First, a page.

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Professional advancement is proverbially slow; it results from the acquirement of knowledge and the application of scientific principles to the affairs of life. Great thoroughness and accuracy are elements in the acquisition of professional wisdom, and these cannot be gained in a moment, but must be diligently sought after. Earnest study and close application, combined with strong mentality, have secured Dr. Leigh a prominent place among the representatives of the medical fraternity in northeastern Kansas, He is now located in Hiawatha, where he is making a specialty of the treatment of diseases of the eye, ear, throat and nose, and in this branch he has gained marked prestige.

The Doctor is a native of the west, and the western spirit of enterprise and progress has found exemplification in his business life. He was born in Holt county, Missouri, January 12, 1849, and is the eldest son of Dr. Jonathan Leigh, a prominent retired physician of this state, who was born in Memphis, Tennessee, on the 24th of September, 1817, and was a son of George W. Leigh, who married a Miss Wilmouth. They removed with their family to Illinois in 1825, and in the Prairie state Dr. Jonathan Leigh was reared to manhood and acquired a good English education in the public schools. Subsequently he became a student in the literary department of St. Joseph University and later took up the study of medicine, and was graduated in the medical department of the same institution with the class of 1845. He began practicing in Oregon, Missouri, and in 1856 came to Kansas, locating in Highland, Doniphan county, where he conducted a successful practice for nineteen years. In the spring of 1873 he removed with his family to Hiawatha, and was an active member of the medical profession of that place until 1890, when he retired to private life, turning over his business to his two sons. In 1845 Dr. Jonathan Leigh was united in marriage to Miss Salina E. Brown, of Missouri. and to them were born four children, namely: Lucinda, widow of D. D. L. Gebhart; Abraham; E. J., who is engaged in the practice of medicine; Ollie, wife of C. W. Connor, of Metropolis, Illinois; and Adelia, wife of J. J. Baird. The mother of this family was called to the home beyond, and in 1866 the Doctor was again married, his second union being with Mary R. (Baird) Irvin, of Highland, Kansas, widow of Samuel Irvin. Dr. Leigh was for many years a prominent representative of the medical profession in this state. and for a long period occupied the position of physician to the old Indian mission in Doniphan county, near Highland. He was also a physician to the Kickapoo mission in Brown county. He has a very wide acquaintance in this section of the state and is esteemed by all who know him, for his life has been very honorable and upright, commanding the confidence and good will of those with whom he has been brought in contact. His son, E. J. Leigh, is a graduate of Rush Medical College, of Chicago, of the class of 1883, and is now engaged in active practice in Hiawatha.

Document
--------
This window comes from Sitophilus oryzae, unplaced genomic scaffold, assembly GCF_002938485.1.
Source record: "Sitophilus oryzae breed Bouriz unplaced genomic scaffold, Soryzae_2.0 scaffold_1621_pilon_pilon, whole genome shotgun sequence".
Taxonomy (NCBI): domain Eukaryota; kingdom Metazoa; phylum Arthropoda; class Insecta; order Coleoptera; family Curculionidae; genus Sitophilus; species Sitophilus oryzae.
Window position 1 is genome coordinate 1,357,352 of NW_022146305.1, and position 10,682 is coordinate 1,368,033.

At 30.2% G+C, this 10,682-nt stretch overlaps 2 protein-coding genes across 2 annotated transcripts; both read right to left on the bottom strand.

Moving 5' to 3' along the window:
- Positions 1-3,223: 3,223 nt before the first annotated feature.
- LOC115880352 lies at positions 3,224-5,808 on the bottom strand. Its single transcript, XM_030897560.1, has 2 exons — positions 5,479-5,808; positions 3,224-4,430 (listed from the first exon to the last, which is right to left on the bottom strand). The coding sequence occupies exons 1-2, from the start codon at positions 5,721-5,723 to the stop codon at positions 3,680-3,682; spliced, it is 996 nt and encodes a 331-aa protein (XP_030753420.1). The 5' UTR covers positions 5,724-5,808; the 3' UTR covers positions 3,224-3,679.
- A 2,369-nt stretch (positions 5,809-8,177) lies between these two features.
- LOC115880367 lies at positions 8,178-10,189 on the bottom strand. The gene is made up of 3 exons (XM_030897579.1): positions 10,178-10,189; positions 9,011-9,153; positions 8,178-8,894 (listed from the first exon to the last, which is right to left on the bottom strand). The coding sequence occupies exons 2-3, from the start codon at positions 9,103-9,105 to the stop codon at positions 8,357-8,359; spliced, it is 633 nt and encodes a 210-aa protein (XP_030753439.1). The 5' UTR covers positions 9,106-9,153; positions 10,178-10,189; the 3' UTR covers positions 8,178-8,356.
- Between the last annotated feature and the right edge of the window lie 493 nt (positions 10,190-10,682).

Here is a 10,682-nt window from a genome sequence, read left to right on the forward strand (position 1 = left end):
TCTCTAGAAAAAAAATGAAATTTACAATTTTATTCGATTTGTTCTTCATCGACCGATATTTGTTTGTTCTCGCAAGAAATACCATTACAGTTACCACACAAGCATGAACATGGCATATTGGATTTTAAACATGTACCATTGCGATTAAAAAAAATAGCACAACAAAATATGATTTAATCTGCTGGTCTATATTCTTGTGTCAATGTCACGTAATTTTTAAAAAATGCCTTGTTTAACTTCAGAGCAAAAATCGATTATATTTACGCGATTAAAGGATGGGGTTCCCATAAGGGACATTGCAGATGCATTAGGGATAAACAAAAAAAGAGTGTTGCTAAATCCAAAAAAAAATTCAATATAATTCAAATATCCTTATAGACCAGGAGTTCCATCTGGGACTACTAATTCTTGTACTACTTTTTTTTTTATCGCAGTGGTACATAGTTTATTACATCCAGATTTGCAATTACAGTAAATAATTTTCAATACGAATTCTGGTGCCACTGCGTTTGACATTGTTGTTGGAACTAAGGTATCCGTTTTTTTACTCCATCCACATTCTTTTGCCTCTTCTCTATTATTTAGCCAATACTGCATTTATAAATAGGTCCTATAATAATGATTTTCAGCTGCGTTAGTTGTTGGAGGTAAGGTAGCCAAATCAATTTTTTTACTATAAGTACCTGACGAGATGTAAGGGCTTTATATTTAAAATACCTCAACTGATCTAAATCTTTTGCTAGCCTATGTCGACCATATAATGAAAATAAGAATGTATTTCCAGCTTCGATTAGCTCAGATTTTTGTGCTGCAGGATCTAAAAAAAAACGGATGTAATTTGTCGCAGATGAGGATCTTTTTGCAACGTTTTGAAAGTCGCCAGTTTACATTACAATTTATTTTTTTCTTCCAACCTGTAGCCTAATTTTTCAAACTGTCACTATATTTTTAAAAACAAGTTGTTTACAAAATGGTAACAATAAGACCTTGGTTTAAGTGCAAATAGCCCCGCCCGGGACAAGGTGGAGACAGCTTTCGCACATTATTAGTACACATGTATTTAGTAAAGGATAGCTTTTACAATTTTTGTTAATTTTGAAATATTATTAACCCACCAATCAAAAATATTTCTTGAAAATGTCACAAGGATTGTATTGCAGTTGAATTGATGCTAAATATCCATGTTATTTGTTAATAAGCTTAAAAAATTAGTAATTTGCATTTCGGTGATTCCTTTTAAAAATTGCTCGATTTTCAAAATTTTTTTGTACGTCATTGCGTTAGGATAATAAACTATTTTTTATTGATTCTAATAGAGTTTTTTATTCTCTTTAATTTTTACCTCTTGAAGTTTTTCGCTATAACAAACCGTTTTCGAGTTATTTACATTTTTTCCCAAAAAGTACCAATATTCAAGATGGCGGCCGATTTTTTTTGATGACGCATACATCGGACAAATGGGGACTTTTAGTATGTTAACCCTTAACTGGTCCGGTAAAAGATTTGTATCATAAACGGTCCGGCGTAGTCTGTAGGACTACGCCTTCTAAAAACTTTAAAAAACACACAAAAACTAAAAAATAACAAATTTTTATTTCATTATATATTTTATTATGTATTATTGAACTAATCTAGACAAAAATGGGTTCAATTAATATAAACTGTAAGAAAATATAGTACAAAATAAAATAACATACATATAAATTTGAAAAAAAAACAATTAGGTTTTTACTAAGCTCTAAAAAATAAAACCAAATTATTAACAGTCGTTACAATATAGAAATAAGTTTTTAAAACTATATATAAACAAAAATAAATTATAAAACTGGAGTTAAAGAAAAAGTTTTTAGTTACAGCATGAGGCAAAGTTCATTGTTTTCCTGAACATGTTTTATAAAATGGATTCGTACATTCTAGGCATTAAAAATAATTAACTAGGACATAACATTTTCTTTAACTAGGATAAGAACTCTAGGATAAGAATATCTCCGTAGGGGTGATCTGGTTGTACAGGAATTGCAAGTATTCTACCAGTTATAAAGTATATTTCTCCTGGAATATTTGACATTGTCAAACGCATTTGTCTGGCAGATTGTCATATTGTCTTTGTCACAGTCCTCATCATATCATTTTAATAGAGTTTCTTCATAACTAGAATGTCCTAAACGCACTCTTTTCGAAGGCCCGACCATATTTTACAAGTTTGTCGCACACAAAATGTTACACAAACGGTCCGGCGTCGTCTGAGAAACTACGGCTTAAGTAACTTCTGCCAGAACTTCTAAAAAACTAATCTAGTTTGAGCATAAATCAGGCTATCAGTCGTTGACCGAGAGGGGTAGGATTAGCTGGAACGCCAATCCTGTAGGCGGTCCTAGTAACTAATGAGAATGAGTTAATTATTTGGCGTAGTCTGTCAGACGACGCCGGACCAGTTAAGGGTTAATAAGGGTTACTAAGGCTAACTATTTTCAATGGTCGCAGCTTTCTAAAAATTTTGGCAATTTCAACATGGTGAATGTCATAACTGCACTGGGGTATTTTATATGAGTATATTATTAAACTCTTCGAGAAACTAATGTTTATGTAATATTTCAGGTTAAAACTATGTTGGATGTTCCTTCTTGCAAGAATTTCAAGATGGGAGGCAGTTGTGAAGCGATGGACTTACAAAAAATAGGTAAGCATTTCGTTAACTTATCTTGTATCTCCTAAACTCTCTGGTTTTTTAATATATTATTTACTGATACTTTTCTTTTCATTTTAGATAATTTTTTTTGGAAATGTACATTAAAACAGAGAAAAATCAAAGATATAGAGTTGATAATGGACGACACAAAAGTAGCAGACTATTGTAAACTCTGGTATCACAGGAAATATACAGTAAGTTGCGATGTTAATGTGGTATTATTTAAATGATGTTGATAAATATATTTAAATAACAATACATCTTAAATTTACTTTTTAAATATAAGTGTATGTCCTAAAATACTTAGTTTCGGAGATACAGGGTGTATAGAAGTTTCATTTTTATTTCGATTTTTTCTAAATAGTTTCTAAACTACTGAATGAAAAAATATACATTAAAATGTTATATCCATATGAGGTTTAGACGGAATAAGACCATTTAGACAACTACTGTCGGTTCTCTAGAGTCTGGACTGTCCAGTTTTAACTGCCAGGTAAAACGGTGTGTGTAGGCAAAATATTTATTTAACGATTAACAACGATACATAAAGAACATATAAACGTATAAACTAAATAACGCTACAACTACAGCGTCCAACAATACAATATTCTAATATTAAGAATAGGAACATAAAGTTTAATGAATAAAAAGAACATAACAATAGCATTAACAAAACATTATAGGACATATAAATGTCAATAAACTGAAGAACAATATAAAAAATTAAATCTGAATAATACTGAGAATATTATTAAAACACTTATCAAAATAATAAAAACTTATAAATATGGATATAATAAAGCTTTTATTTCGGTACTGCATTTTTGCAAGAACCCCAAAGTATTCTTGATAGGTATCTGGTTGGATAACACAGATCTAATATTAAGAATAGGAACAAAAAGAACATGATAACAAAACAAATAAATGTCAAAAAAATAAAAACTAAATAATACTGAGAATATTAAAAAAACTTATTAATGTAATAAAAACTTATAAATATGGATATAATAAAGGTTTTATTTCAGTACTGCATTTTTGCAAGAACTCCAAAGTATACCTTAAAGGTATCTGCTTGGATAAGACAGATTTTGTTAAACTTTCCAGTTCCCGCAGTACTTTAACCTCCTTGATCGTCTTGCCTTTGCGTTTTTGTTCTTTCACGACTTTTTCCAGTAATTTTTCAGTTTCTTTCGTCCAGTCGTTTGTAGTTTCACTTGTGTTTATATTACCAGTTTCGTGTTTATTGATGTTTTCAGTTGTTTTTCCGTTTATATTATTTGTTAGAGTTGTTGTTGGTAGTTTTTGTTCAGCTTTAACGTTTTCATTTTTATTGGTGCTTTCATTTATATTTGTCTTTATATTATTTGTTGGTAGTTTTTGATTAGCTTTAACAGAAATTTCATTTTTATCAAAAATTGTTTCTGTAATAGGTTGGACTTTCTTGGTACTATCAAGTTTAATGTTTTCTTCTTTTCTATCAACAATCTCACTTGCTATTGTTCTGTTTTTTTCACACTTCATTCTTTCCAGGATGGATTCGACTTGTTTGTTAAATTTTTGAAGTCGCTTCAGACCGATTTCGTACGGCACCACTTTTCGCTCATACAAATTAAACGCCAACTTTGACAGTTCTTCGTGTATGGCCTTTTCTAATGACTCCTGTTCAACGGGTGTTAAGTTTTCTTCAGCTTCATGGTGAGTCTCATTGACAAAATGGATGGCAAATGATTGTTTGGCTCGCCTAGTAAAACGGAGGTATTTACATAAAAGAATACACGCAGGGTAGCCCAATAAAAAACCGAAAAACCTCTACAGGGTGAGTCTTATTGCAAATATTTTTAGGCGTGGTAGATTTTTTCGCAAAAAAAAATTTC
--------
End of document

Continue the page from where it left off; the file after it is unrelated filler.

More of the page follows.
Abraham Leigh, whose name introduces this review, accompanied his parents on their removal to Kansas and was educated in Highland University, in Doniphan county, where he pursued his studies for six years and won the degree of master of arts. On leaving school he engaged in clerking in his father's store, a general mercantile establishment, and there remained for seven years. Subsequently he accepted a position as foreman in a jobbing house in St. Joseph, Missouri, where he continued for two and a half years with the firm of Penneck & Loving, wholesale druggists. On the expiration of that period he returned to Highland and began reading medicine under the direction of his father. He attended his first course of lectures in the Physicians & Surgeons' College, of Keokuk, Iowa, and later took a course of lectures in Rush Medical College, of Chicago, in which institution he was graduated with the class of 1874. He opened an office in Highland, where he practiced for eight years, after which he removed to Chicago, continuing in that city for three years. In December, 1885, however, he returned to Kansas and has since conducted a successful practice in Hiawatha, making a specialty of the treatment of the diseases of the eye and ear and surgical diseases. He is particularly well informed in this department of the medical sciences and keeps abreast of the times along the lines of progress in surgical and medical practice. His thorough understanding of pathological anatomy, combined with his accurate knowledge of the use of medical properties and his skill in handling the delicate instrtiments used in operative surgery of this class, have won him a high reputation and gained for him a very liberal patronage.

In 1876 was celebrated the marriage of Dr. Leigh and Miss Nancy G. Bailey, of Highland, a daughter of Philip and Nancy (Gardner) Bailey. They now have two children, a daughter and a son: Bessie is professor of elocution and modern history in Troy, Missouri, and Warren is a student in the Hiawatha Academy. Theirs is one of the most pleasant and attractive homes in Hiawatha and its hospitality is extended to many friends.

The Doctor is a member of the Masonic fraternity, belonging to the lodge, chapter and commandery, and has been a delegate to the grand lodge. He also belongs to the State Medical Society and the Doniphan and Brown Counties Medical Societies, and is a member of the Royal Microscopical Society, of London, England. He has inscribed his name high on the roll of medical specialists in Kansas and his career has been at once brillant (sic) and honorable.